Many students in my physics classes in the past have been frustrated because I haven’t given them a good description of what physics is. I understand the motivation of those teachers who like to get right into “doing physics” on the first day but for this year I wanted to try giving my students a bit of background into what we’ll be doing during the year.
I printed out this sheet and asked for volunteers to read each paragraph. The students seemed somewhat surprised by the content, and some of them thought I wanted them to take the actual content mores seriously than I did.
After reading it, I asked them to turn to their partners and discuss 3 questions. The students overall came up with really thoughtful answers to these questions which are summarized underneath each question.
1. How do you think Gnome Theory is similar to the physics we’ll be learning this year?
(Answers given: they deal with the same topics, explain the world around us…)
2. How do you think Gnome Theory is different from the physics we’ll be learning this year?
(Answers given: physics can be proven/tested, Gnome Theory can’t)
3. Why do you think we will be studying physics this year and not Gnome Theory?
(Answers given: physics was developed by lots of people over many years, physics is true)
I had to help them a bit come up with ideas such as the fact that when we study physics we look for patterns that help us predict how things will behave while Gnome Theory wouldn’t. I think that overall it was an engaging activity that allowed us to think through some of the larger issues. Perhaps in the future I’d be a bit more clear from the outset what my goals are – most students seemed to “get it” but some were a bit confused.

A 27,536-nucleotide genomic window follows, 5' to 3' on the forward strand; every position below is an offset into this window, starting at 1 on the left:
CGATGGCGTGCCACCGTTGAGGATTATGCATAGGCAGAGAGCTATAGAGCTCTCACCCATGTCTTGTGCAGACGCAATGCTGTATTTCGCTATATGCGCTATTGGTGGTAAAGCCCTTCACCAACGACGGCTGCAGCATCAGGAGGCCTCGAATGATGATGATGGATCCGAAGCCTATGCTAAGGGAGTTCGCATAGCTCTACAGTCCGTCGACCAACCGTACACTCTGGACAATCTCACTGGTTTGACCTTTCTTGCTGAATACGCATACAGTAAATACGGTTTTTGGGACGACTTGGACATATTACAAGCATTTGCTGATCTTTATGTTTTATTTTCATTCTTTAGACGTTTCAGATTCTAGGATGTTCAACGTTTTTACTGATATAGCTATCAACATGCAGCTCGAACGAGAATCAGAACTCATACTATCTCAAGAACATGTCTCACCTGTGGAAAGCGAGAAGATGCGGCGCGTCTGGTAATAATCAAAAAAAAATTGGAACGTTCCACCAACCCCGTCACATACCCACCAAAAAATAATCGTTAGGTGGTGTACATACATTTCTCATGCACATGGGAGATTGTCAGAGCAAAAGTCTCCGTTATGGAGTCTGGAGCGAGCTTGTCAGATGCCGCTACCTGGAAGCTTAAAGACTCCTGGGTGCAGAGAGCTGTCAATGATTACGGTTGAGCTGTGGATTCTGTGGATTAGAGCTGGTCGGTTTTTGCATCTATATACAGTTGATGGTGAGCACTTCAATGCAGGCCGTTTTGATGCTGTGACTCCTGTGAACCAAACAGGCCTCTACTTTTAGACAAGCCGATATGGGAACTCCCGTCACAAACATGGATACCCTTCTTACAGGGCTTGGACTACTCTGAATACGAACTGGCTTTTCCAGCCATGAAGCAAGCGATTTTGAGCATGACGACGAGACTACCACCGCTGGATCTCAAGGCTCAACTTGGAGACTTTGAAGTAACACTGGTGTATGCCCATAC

In Algebra I started the class by handing out a “syllabus” with all the words in the wrong order. I wanted to use that as a segue into a lesson on Order of Operations (just as English is read from left to right, math has to be read in the correct order). In the past, I’ve asked a student to read it out loud, which quickly gets the quizzical looks I’m hoping for. One of my goals for this year is to encourage individual reading comprehension, so I asked students to read it and raise their hands with any questions. I was expecting the first question to be “What’s going on here?” but instead they were able to decode much of what it said and were asking me questions about the content. I think they were being too nice and were worried I had made a mistake. We then discussed the correct order of operations and I handed out the following packet with some practice problems. In the third column, I put in what I thought was a common incorrect answer to the question and asked the students to explain what was incorrect. In retrospect, I’m not sure that was a good idea, since it may be more confusing for them to have spent time thinking about the wrong way to do it.